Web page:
March 3, 2010


US may lose dominant share in Iraqi wheat market

 


Iraq's recent snub of US wheat may reflect a trend which will see American farmers lose dominance over exports to the Middle Eastern importer.


Iraq had split a 380,000-tonne wheat order between Canada, Russia and Australia, leaving US purchases behind historic rates. The country, which usually buys up to 60% of its wheat imports from the US, has bought only 155,000 tonnes of US wheat so far in 2009-10, a drop of 87% on-year.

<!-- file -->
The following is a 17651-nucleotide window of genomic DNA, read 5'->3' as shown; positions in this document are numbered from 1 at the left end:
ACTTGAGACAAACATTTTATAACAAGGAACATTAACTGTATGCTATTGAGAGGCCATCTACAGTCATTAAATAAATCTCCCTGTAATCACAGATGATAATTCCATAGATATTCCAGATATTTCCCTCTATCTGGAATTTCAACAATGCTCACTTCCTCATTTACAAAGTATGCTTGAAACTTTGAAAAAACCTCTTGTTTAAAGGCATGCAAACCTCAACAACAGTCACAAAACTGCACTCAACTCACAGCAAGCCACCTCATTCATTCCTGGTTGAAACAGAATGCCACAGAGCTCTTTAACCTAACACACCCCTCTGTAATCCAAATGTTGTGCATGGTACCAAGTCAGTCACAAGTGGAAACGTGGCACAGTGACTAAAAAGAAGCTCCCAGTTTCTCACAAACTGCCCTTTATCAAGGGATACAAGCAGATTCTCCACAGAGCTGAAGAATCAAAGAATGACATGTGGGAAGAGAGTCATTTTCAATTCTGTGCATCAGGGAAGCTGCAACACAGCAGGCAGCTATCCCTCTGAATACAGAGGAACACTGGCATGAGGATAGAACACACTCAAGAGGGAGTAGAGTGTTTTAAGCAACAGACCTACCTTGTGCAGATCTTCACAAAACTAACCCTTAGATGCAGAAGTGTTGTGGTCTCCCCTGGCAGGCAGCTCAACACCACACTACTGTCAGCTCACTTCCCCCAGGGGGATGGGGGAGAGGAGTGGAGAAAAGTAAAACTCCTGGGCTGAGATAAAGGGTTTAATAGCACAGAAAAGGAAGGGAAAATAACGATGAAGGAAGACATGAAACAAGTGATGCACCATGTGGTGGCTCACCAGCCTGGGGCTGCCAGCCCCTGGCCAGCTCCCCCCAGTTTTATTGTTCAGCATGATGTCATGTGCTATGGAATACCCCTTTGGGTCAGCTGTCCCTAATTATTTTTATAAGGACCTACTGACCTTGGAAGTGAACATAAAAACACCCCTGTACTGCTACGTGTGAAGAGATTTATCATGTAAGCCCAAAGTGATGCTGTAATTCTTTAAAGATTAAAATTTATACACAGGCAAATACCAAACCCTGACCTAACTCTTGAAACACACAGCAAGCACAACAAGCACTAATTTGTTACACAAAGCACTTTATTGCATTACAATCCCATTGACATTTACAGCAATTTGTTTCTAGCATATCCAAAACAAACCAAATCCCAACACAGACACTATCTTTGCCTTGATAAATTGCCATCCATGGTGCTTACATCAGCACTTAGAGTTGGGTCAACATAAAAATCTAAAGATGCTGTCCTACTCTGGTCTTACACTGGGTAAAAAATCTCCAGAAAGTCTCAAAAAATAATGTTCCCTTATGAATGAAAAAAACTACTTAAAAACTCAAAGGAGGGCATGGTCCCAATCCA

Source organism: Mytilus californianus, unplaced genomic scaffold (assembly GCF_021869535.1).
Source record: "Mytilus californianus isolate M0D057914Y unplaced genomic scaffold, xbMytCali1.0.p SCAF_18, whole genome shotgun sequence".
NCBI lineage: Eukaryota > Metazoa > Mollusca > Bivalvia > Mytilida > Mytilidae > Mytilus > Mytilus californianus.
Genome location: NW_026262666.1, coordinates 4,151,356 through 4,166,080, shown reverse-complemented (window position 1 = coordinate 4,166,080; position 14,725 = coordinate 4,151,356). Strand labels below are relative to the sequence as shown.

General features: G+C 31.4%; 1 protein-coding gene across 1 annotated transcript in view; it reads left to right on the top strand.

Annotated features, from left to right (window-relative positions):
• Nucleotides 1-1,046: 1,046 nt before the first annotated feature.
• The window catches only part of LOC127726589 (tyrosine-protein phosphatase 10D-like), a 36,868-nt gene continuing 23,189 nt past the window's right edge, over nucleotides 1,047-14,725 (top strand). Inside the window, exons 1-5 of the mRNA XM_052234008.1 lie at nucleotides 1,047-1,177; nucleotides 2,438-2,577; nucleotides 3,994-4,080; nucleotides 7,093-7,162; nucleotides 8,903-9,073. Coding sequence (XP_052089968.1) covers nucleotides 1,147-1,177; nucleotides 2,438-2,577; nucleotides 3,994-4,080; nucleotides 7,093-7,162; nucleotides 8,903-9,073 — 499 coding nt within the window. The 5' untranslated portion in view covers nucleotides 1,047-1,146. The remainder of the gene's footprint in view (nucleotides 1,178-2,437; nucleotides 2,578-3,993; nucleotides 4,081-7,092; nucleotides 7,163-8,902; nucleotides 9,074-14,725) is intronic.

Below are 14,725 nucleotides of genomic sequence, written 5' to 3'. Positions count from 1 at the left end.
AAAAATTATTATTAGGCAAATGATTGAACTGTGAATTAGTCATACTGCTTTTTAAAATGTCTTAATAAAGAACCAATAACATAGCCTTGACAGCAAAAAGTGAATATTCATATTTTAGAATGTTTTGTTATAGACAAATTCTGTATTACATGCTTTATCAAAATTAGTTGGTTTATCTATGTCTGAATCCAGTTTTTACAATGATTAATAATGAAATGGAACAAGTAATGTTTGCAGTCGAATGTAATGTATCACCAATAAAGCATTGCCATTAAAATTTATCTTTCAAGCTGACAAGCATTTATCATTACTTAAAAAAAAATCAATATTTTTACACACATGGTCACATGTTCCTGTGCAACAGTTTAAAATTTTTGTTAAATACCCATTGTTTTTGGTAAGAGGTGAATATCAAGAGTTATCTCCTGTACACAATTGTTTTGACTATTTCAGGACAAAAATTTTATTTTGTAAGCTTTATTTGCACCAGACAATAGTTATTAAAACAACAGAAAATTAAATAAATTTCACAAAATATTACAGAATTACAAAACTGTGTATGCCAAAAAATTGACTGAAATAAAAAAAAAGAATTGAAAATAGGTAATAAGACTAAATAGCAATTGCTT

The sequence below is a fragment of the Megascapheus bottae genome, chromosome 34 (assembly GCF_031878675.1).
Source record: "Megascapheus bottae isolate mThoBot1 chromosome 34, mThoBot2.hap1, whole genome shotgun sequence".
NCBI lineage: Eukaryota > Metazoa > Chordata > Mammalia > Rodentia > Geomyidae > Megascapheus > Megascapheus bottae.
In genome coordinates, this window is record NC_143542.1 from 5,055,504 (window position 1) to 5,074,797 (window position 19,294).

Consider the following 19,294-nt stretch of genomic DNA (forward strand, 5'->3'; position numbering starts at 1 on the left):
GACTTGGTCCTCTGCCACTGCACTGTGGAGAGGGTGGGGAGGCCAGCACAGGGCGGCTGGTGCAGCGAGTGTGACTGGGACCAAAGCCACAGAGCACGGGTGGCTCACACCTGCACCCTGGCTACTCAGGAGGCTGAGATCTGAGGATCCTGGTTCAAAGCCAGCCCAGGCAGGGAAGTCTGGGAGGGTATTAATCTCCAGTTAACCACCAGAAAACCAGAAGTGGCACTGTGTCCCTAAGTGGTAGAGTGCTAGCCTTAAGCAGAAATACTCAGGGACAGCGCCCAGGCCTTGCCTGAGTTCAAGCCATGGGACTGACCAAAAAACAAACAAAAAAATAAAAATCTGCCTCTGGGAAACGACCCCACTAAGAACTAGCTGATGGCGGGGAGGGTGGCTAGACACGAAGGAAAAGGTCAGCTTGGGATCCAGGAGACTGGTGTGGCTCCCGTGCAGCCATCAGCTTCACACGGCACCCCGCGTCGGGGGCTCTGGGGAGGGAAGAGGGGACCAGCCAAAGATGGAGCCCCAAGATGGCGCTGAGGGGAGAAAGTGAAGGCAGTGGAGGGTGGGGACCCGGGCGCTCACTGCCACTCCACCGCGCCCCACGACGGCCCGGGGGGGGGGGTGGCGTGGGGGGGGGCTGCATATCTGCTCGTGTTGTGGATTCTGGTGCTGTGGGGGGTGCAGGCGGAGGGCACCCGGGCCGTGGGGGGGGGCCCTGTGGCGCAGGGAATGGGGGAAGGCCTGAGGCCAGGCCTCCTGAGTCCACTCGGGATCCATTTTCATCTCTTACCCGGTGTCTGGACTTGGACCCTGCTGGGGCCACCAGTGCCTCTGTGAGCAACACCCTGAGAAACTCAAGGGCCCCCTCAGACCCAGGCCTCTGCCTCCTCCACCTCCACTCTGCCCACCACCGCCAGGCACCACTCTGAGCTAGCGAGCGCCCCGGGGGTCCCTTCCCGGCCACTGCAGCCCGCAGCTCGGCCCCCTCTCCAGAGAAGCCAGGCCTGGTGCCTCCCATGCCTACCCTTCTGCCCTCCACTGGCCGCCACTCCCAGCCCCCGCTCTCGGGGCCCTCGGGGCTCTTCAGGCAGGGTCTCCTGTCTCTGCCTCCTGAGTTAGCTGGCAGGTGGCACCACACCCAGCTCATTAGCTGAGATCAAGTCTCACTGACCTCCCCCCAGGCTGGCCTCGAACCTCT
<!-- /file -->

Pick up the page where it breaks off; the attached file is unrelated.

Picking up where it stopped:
The decline reflects Iraq's increasing price sensitivity, which may lead the country to purchase more of Black Sea grains in future tenders.


Australia's commodities bureau Abare noted in a report that Russia and Ukraine have raised their share of global wheat trade to 22% from a mere 2% over the past 10 years. The proportion for barley has soared from 5% to nearly one-half.


The quality of Black Sea wheat and barley is generally lower than those produced in the US and Australia, but Black Sea grains are price competitive and have begun to gain market share from traditional exporters, particularly from the US. Traditional exporters are likely to face increased competition from the Black Sea area in the foreseeable future, according to the report.